On my recent visit to the Department, formerly the down-to-earth Ministry of Agriculture and now the up-in-the-air Ministry of Fantastical Nonsense, I asked its chief number-cruncher whether he could show me his calculations demonstrating how much “global warming” the $1.2 trillion that the Ministry of Madness plans to spend over the next 40 years will forestall.

He harrumphed that he had done no such calculation, so I asked: “In that case, Professor, on what rational basis is any of this expenditure being made or proposed?” Red-faced with embarrassment, he couldn’t answer that one either. Neither can I, for only a fool hunts a reason for the doings of fools.

However, with my econometric equations I can now work out how much “global warming” the Ministry of Pointless Extravagance will forestall with its – well, with its pointless extravagance. We begin with two very generous assumptions: first, that the IPCC’s estimates of how much “global warming” CO2 causes are not absurd exaggerations; secondly, that the Ministry of Misplaced Munificence has not flagrantly underestimated the cost of shutting down 80% of the British carbon economy by 2050.

Once again, then, hold on to your sombreros, amigos. Using the same analysis as before, there will be 506 ppmv CO2 by 2050, or just 5 ppmv less if the Ministry of Mumbo-Jumbo gets its way. “Global warming” forestalled will be just 0.03 Celsius, or around a twentieth of a Fahrenheit degree. And the cost per Celsius degree of warming prevented? A mere $34 trillion, or seven years’ total worldwide gross domestic product.

And that is why, Mr. President, one is less than impressed by your Grand Initiative. Don’t you think it strange, gentle reader, that after 22 years of The Process the very first serious calculations indicating just how spectacularly, gloriously futile is every proposed strategy for curbing carbon emissions are those that will appear in my forthcoming paper? No one, as best I can discover, has ever attempted to do this essential math before. Why on Earth not? Because, of course, the climate extremists know perfectly well what the answer will be.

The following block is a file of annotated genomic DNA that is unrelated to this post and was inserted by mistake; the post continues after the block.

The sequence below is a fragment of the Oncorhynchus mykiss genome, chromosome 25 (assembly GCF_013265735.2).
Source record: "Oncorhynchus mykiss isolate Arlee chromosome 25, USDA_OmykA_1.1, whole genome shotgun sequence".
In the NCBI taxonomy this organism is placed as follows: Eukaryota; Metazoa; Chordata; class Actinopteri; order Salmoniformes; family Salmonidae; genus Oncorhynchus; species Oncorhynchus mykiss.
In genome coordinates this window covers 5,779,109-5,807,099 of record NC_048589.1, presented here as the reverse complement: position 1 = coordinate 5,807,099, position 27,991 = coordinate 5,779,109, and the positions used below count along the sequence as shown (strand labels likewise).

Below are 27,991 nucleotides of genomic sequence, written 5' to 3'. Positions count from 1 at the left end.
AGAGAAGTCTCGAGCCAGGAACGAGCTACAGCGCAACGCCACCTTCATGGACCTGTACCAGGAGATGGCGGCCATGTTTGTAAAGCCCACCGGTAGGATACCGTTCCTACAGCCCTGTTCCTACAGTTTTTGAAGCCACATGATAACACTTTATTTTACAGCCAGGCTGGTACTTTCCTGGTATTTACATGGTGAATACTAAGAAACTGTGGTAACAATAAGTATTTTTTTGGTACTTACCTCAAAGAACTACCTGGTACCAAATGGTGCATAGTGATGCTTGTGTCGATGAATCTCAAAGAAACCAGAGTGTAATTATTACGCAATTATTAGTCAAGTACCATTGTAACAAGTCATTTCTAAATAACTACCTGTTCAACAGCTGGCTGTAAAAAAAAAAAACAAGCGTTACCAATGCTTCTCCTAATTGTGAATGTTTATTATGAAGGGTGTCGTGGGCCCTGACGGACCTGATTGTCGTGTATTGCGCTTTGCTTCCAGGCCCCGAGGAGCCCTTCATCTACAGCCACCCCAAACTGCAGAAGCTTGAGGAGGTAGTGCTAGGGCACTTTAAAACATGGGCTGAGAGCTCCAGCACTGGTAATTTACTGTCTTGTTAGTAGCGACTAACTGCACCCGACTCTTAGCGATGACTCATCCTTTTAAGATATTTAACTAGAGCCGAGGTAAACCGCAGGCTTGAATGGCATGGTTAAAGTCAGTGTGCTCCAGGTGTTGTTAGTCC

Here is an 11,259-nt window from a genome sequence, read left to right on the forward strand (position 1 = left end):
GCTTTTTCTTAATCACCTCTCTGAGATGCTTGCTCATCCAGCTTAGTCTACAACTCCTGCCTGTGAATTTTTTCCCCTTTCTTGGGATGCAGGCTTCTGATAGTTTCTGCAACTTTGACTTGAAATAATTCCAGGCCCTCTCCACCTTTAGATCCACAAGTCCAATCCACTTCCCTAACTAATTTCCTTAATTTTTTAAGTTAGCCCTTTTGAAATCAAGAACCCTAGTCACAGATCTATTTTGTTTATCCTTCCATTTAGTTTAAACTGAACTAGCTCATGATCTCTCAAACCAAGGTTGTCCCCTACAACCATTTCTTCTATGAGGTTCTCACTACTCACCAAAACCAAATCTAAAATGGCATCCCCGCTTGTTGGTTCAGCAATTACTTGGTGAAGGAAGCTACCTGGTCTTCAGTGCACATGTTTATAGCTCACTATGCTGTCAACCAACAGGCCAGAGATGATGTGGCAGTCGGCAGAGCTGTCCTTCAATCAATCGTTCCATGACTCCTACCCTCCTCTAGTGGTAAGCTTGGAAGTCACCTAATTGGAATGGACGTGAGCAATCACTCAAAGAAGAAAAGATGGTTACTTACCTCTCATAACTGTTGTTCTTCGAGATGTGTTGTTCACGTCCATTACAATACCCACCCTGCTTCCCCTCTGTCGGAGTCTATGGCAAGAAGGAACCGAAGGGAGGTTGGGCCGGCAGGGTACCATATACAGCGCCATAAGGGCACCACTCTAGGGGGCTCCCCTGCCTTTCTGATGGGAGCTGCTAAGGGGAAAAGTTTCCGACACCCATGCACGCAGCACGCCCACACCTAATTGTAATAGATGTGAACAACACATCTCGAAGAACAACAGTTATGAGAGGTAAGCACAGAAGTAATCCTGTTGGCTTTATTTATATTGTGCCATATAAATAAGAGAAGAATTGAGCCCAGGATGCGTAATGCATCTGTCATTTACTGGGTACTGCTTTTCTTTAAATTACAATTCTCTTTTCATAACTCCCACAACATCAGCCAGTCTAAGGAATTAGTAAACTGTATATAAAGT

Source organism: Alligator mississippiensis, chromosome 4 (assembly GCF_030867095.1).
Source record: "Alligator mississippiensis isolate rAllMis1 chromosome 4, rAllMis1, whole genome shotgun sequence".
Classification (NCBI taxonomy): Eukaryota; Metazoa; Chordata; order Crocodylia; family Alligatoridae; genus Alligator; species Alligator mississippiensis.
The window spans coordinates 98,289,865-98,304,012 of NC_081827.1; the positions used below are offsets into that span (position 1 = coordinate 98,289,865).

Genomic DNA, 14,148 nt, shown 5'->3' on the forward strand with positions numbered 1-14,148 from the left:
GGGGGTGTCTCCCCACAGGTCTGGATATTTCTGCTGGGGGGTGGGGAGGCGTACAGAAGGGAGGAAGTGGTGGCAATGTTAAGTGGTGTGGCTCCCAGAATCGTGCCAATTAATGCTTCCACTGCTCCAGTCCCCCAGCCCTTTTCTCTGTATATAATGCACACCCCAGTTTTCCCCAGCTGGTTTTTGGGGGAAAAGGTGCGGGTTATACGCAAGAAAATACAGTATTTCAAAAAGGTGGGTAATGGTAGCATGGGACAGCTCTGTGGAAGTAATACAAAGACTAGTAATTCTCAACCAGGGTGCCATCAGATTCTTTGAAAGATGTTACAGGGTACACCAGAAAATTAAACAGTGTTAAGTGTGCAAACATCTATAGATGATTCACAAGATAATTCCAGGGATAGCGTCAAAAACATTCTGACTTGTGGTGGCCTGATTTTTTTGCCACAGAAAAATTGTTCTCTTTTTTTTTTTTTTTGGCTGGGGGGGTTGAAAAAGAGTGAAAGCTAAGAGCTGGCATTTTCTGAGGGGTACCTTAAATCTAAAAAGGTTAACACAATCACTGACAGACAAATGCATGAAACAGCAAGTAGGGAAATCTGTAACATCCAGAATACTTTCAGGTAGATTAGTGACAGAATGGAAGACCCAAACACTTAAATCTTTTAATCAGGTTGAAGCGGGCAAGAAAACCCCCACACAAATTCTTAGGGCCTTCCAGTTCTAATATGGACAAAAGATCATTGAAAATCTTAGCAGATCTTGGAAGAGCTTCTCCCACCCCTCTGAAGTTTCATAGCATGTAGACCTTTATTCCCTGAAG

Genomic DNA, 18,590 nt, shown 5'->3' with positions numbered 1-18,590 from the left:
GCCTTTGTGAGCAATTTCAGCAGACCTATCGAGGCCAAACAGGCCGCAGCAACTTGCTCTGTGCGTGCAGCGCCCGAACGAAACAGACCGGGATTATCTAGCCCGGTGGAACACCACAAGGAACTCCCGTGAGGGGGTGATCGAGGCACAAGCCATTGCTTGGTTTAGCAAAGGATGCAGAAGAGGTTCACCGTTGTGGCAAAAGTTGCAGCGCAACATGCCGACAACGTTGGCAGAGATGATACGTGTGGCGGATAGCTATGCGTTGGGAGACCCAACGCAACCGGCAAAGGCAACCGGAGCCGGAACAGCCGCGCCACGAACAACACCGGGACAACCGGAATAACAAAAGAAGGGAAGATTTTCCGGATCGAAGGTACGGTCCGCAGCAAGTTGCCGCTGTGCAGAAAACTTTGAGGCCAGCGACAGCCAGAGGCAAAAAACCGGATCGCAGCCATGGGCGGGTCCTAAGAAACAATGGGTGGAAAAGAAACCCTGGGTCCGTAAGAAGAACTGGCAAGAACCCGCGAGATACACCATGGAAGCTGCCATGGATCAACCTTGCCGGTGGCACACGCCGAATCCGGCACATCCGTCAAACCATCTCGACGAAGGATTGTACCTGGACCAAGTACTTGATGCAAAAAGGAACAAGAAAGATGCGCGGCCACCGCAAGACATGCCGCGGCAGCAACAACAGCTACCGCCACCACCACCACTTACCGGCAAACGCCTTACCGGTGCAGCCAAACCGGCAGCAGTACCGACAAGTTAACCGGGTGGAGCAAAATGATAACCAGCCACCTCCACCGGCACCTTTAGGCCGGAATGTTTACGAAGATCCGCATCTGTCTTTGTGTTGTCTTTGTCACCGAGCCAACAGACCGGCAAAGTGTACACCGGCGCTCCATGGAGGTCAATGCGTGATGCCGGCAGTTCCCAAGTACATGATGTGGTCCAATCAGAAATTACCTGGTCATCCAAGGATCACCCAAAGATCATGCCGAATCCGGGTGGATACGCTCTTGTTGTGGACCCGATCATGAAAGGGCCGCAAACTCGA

Must stop now: time to pray to the Moon Goddess. At least the moon is brighter than those miserable new light-bulbs.

9 inches of snow fell last night






Tuesday, 16 November 2010

Quinces

I recently discovered that we were out of quince jelly - the last batch had been made several years ago. I didn't know if or from whom I could get some more, and prayed about it the other day. This morning, our neighbour phoned and asked if I could use some quinces, as her son's tree was covered in them and he was away and couldn't pick them. So they had gone and picked them all. There were so many that they had a lot left over. Would I like some?
Would I???
So we'll have some quince pie and well as quince jelly, I think. Sounds good, nicht wahr, H&B?

Sunday, 3 October 2010

Clearning up after the summer



SFG after an intensive tidying-up.
Spent a happy two hours in the garden clearing out the overgrown nasturtians and doing the odd bit of weeding. Picked most of the last of the purple runner beans - the few remaining ones I'll leave on their netting to dry for replanting next May. It all looks MUCH tidier. I'd neglected it sadly over the summer.

The small green containers are slug traps. I put beer into them and leave them standing around the beds. They also trap other beasties to great effect.
The grids on the two large 4x4 beds were almost rotten, so I removed them and will replace them with new ones in spring. The reason why they're rotten and the others aren't is because the slats were just a bit too short and some ended up resting on the soil, which of course meant that they retained the damp, unlike the others which dried out. I must be more careful next time. This bed still has some autumn lettuces, a few leeks and some chives and purple basil in it (which seems to like the soil better than the usual green basil, for some reason. I think the normal basil prefers a drier soil and this soil retains the moisture for longer.)
I might even decide to use lengths of plastic washing line instead of wooden lathes - it might not look quite so nice, but I can make loops at the ends and loop round the screws at 30 inch intervals along the wooden frames. Then I can remove them more easily than I can the wooden grids before the winter. The practical effect will be the same.


 The other bed with the grid removed. All that remains here are a few garlic plants, some rocket, which I have harvested several times, and which keeps growing back, to my satisfaction, and some lambs' lettuce, which I grew from seed a few weeks ago. The tall plant is a Mexican cucumber (a present from a pupil) which has the tiniest cucumbers I've ever seen, about the size of a kumquat and very prettily striped, pale and dark green. They're edible and rather crunchy. I'm thinking of pickling the remaining ones.

A 2x4 with more lambs' lettuce coming up.


Friday, 9 July 2010

We've got 33° in the shade here at the moment, so the SFG is looking rather wilted despite copious draughts of water every evening. It's only the top layer that's dry though, and all the plants seem to recover well.  The SFG on the right is empty - I harvested all the lettuces this morning, which were shooting upwards, and have planted garlic cloves in one of the squares. I need to go to the garden centre and get some more rocket seedlings, as the ones I bought in spring are ready for picking. I haven't done as much in the garden this year as I did last year, but at least I've managed to have a couple of courgette plants,  a cucumber and a butternut squash, which, as I grew it from seed, rather late, I don't know how well will do. We'll see.